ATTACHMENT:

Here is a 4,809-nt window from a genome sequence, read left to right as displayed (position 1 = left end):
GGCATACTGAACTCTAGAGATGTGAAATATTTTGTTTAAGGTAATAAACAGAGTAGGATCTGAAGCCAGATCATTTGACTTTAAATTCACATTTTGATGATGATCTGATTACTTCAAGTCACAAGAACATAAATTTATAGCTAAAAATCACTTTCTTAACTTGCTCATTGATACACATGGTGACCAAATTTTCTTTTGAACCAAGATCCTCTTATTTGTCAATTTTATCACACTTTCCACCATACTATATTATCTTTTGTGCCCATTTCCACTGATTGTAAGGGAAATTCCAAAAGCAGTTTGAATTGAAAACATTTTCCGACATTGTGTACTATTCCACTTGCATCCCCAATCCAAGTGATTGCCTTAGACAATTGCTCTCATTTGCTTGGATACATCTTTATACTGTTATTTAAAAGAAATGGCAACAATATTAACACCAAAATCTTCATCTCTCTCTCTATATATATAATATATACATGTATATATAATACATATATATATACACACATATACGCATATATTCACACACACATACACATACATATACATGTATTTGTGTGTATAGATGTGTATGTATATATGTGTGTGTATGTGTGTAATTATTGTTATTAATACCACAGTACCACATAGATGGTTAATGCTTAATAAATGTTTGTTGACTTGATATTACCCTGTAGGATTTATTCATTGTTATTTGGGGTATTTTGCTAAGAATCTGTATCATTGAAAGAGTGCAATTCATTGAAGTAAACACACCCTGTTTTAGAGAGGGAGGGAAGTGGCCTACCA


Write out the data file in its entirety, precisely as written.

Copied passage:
Here is a 4,809-nt window from a genome sequence, read left to right as displayed (position 1 = left end):
GGCATACTGAACTCTAGAGATGTGAAATATTTTGTTTAAGGTAATAAACAGAGTAGGATCTGAAGCCAGATCATTTGACTTTAAATTCACATTTTGATGATGATCTGATTACTTCAAGTCACAAGAACATAAATTTATAGCTAAAAATCACTTTCTTAACTTGCTCATTGATACACATGGTGACCAAATTTTCTTTTGAACCAAGATCCTCTTATTTGTCAATTTTATCACACTTTCCACCATACTATATTATCTTTTGTGCCCATTTCCACTGATTGTAAGGGAAATTCCAAAAGCAGTTTGAATTGAAAACATTTTCCGACATTGTGTACTATTCCACTTGCATCCCCAATCCAAGTGATTGCCTTAGACAATTGCTCTCATTTGCTTGGATACATCTTTATACTGTTATTTAAAAGAAATGGCAACAATATTAACACCAAAATCTTCATCTCTCTCTCTATATATATAATATATACATGTATATATAATACATATATATATACACACATATACGCATATATTCACACACACATACACATACATATACATGTATTTGTGTGTATAGATGTGTATGTATATATGTGTGTGTATGTGTGTAATTATTGTTATTAATACCACAGTACCACATAGATGGTTAATGCTTAATAAATGTTTGTTGACTTGATATTACCCTGTAGGATTTATTCATTGTTATTTGGGGTATTTTGCTAAGAATCTGTATCATTGAAAGAGTGCAATTCATTGAAGTAAACACACCCTGTTTTAGAGAGGGAGGGAAGTGGCCTACCA